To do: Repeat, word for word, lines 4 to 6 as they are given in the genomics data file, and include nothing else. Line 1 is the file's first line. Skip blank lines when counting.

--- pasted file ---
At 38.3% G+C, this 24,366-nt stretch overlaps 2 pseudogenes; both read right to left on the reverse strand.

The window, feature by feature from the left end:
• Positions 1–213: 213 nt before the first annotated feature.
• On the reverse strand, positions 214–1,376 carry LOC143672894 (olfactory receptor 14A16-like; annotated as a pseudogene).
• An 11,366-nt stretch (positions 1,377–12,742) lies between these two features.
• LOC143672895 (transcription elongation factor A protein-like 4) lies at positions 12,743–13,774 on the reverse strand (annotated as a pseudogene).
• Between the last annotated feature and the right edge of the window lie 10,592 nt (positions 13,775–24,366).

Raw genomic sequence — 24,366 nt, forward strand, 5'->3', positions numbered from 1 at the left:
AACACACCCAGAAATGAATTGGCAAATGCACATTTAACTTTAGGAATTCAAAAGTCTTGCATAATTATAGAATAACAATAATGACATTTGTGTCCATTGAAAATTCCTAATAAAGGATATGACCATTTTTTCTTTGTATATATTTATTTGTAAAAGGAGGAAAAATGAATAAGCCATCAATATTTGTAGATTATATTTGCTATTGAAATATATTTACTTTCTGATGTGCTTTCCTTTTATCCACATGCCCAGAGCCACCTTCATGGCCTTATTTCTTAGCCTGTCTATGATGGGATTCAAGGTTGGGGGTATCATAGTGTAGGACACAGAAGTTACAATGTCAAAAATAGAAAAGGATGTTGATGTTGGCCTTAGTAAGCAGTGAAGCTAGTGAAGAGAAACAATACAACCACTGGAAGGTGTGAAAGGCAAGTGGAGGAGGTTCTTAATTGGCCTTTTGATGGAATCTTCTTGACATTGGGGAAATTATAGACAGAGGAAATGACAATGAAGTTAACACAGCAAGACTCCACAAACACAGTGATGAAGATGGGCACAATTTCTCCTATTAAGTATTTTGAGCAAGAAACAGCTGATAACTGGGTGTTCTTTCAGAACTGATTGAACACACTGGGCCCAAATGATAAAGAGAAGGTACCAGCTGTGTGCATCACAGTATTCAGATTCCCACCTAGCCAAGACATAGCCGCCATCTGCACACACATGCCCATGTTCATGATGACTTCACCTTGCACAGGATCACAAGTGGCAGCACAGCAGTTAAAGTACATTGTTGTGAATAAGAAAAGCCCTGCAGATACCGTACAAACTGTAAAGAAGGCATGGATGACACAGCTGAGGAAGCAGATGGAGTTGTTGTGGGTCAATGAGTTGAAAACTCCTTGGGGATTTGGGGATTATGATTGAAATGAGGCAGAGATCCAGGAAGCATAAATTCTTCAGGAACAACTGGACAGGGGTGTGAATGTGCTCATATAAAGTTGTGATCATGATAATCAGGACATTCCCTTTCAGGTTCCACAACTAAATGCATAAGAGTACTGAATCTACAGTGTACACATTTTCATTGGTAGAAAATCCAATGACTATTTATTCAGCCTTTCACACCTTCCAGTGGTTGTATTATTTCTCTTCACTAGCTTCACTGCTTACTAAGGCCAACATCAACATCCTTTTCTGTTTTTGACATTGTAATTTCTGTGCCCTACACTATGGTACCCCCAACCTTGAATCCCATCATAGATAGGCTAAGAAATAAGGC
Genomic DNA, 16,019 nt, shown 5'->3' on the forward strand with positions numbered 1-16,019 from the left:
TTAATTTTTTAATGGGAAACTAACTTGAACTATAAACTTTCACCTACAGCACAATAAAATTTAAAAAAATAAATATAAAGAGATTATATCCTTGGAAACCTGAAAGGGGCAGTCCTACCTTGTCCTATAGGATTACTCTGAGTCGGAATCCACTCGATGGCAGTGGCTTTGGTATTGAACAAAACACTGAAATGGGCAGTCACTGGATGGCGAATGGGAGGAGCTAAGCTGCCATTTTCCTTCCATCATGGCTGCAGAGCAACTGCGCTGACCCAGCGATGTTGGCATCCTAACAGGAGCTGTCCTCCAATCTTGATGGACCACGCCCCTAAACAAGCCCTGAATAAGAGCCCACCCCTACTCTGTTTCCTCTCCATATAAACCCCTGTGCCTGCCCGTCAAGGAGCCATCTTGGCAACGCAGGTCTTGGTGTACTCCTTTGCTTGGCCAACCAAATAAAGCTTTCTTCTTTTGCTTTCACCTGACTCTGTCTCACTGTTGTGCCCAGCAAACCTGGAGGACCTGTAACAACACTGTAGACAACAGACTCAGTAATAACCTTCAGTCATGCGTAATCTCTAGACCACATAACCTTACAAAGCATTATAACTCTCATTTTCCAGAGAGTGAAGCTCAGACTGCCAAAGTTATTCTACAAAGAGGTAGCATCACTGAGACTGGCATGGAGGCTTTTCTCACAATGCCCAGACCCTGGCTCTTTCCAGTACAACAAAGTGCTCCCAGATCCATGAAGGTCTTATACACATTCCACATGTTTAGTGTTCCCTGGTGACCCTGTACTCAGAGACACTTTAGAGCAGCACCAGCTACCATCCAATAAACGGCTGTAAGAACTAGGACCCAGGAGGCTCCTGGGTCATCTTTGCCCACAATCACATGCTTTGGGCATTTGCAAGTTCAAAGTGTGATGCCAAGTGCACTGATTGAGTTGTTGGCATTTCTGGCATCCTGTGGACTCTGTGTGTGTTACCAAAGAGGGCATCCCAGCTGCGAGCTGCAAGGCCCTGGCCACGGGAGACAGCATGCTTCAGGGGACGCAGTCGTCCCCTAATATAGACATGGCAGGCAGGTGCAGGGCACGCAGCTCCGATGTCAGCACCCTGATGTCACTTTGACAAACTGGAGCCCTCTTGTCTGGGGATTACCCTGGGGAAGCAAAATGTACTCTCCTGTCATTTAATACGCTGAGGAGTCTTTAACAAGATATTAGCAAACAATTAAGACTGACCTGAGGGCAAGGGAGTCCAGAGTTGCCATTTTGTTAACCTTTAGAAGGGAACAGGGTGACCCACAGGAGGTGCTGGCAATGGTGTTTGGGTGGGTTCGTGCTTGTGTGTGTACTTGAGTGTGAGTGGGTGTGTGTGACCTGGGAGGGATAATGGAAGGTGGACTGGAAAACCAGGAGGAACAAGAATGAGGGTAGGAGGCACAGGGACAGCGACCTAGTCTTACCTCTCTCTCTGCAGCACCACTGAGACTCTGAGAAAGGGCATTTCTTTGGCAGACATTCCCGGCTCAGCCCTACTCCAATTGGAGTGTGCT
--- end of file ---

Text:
• On the reverse strand, positions 214–1,376 carry LOC143672894 (olfactory receptor 14A16-like; annotated as a pseudogene).
• An 11,366-nt stretch (positions 1,377–12,742) lies between these two features.
• LOC143672895 (transcription elongation factor A protein-like 4) lies at positions 12,743–13,774 on the reverse strand (annotated as a pseudogene).